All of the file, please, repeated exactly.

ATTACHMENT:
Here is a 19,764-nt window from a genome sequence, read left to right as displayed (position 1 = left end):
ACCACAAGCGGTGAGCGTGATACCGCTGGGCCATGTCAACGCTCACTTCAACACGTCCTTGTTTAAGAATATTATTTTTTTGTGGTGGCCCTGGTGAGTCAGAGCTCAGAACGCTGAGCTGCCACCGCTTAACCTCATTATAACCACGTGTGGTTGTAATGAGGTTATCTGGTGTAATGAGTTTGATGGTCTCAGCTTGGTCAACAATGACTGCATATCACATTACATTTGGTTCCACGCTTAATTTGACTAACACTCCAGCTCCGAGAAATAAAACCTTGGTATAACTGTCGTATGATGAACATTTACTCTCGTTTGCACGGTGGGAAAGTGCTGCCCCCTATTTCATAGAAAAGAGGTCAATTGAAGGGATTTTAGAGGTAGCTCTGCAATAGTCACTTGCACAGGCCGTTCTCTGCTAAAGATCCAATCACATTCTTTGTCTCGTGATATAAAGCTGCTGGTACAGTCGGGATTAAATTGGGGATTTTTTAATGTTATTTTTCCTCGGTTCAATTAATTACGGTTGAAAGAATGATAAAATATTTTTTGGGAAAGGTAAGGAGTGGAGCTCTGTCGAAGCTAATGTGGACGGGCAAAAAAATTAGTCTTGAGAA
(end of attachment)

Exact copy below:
Here is a 19,764-nt window from a genome sequence, read left to right as displayed (position 1 = left end):
ACCACAAGCGGTGAGCGTGATACCGCTGGGCCATGTCAACGCTCACTTCAACACGTCCTTGTTTAAGAATATTATTTTTTTGTGGTGGCCCTGGTGAGTCAGAGCTCAGAACGCTGAGCTGCCACCGCTTAACCTCATTATAACCACGTGTGGTTGTAATGAGGTTATCTGGTGTAATGAGTTTGATGGTCTCAGCTTGGTCAACAATGACTGCATATCACATTACATTTGGTTCCACGCTTAATTTGACTAACACTCCAGCTCCGAGAAATAAAACCTTGGTATAACTGTCGTATGATGAACATTTACTCTCGTTTGCACGGTGGGAAAGTGCTGCCCCCTATTTCATAGAAAAGAGGTCAATTGAAGGGATTTTAGAGGTAGCTCTGCAATAGTCACTTGCACAGGCCGTTCTCTGCTAAAGATCCAATCACATTCTTTGTCTCGTGATATAAAGCTGCTGGTACAGTCGGGATTAAATTGGGGATTTTTTAATGTTATTTTTCCTCGGTTCAATTAATTACGGTTGAAAGAATGATAAAATATTTTTTGGGAAAGGTAAGGAGTGGAGCTCTGTCGAAGCTAATGTGGACGGGCAAAAAAATTAGTCTTGAGAA